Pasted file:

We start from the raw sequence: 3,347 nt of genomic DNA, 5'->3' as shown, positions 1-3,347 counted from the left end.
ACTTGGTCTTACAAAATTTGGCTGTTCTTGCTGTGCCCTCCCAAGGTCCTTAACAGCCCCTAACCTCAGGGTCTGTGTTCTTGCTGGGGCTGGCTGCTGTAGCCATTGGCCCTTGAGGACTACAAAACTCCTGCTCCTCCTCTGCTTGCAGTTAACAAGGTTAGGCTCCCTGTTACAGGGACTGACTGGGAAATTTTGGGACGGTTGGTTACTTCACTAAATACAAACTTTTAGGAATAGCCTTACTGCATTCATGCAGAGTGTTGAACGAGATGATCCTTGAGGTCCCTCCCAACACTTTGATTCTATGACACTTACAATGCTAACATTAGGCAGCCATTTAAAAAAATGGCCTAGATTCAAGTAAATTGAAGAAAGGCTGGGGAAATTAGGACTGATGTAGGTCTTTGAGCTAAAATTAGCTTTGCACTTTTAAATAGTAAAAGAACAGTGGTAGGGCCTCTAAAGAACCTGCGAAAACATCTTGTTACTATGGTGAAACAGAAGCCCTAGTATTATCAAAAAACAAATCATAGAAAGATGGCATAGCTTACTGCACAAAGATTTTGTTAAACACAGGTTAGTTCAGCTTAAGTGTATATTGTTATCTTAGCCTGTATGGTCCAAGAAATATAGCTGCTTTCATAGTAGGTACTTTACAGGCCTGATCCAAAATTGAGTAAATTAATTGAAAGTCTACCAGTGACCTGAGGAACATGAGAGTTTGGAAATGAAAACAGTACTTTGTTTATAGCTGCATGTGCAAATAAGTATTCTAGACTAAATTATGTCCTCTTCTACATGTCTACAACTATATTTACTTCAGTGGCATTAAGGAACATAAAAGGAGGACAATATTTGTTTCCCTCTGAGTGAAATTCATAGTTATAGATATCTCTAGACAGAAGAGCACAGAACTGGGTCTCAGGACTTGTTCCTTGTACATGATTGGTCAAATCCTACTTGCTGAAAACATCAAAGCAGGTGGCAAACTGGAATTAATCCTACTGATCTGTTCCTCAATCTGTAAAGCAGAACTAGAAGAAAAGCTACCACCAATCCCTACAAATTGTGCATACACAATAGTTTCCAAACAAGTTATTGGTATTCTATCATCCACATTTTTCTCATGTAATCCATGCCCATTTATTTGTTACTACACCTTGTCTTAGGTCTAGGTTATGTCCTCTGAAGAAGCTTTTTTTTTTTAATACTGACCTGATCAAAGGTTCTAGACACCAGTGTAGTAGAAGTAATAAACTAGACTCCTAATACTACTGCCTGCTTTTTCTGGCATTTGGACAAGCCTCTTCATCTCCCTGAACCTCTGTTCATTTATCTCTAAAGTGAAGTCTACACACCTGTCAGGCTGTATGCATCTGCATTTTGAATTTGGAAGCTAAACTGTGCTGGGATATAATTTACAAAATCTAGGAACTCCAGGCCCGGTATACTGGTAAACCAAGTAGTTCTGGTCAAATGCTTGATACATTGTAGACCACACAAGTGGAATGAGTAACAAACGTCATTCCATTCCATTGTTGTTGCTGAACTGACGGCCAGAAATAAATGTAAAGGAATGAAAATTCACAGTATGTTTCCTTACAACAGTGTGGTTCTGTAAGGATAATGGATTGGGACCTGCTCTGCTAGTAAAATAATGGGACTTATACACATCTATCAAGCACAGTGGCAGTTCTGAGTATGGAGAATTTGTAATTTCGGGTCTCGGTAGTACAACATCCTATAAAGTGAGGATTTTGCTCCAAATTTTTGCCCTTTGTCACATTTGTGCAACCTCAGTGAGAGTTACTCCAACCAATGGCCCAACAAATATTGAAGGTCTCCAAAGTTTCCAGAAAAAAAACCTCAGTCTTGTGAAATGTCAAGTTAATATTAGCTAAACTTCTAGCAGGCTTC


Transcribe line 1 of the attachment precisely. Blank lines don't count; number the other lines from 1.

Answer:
We start from the raw sequence: 3,347 nt of genomic DNA, 5'->3' as shown, positions 1-3,347 counted from the left end.